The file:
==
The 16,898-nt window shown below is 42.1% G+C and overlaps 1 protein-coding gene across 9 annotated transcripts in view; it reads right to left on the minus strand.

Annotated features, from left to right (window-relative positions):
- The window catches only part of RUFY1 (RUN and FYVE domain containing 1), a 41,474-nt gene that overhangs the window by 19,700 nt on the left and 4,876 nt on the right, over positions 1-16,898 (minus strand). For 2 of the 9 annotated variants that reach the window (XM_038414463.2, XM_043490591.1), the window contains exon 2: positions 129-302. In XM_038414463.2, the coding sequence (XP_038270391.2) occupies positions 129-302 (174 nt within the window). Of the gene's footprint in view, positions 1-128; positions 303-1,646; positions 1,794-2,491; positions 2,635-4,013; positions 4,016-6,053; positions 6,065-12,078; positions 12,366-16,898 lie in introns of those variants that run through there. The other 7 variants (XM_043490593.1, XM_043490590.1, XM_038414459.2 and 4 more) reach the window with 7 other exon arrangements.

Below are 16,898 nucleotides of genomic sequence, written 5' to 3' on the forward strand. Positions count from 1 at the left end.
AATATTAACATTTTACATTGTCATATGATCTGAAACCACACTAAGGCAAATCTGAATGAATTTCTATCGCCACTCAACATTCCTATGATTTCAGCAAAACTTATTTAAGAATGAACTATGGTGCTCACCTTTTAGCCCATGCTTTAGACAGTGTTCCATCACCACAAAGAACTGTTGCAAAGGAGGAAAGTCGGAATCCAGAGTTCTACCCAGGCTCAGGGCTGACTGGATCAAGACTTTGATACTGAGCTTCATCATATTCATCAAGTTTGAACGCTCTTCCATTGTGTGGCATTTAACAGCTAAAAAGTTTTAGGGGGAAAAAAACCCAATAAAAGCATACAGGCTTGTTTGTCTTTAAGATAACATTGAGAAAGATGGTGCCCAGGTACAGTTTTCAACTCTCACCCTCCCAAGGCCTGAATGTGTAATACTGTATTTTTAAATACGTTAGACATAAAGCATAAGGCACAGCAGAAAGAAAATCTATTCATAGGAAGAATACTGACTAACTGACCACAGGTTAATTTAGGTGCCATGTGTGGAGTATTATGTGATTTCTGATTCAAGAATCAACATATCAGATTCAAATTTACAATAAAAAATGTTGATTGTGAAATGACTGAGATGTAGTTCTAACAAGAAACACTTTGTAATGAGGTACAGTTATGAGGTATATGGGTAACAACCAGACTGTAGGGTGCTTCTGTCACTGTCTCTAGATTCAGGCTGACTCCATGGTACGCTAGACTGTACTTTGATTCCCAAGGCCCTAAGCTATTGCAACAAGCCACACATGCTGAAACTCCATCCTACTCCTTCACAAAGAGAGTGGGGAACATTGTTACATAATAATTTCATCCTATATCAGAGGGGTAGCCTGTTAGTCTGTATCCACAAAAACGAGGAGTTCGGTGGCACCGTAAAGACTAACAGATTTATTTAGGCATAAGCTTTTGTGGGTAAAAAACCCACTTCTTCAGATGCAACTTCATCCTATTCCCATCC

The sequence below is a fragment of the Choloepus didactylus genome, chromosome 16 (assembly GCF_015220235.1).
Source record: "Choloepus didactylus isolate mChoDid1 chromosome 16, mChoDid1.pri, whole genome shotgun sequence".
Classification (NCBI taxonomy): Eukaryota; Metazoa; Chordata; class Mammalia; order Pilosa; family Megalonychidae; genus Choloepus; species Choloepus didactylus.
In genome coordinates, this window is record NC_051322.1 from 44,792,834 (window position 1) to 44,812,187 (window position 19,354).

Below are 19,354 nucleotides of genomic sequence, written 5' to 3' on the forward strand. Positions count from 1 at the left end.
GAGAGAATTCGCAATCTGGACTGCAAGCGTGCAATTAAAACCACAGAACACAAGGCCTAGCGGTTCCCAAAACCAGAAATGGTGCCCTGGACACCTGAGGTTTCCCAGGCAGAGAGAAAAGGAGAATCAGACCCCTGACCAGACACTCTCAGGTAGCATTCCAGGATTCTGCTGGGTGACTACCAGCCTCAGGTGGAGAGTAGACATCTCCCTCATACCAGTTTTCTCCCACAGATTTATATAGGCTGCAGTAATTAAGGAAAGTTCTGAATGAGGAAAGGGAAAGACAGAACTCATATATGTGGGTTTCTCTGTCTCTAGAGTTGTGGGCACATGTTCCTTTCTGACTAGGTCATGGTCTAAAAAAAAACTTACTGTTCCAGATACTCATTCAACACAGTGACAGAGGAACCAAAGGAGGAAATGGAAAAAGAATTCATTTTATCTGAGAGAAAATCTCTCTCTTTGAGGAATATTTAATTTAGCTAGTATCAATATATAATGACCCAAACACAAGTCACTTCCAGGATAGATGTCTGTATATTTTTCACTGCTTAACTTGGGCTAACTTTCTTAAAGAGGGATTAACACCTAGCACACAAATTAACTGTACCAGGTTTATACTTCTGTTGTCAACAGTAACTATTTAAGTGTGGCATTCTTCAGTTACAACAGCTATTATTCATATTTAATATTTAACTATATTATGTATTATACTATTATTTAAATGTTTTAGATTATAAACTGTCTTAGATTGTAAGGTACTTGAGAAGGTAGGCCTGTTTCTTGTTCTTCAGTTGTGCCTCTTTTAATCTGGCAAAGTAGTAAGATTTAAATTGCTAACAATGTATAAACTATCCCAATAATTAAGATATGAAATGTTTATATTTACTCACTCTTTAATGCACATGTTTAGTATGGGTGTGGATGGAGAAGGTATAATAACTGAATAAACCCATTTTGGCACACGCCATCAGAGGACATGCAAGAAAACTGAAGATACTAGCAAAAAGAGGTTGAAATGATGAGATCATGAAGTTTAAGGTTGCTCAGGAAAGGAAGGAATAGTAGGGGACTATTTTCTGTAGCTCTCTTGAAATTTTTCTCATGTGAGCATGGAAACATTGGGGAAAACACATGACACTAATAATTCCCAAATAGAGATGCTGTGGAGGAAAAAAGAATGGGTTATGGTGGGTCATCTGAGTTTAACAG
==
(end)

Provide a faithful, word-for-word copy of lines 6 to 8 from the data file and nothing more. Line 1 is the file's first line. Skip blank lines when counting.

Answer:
The sequence below is a fragment of the Choloepus didactylus genome, chromosome 16 (assembly GCF_015220235.1).
Source record: "Choloepus didactylus isolate mChoDid1 chromosome 16, mChoDid1.pri, whole genome shotgun sequence".
Classification (NCBI taxonomy): Eukaryota; Metazoa; Chordata; class Mammalia; order Pilosa; family Megalonychidae; genus Choloepus; species Choloepus didactylus.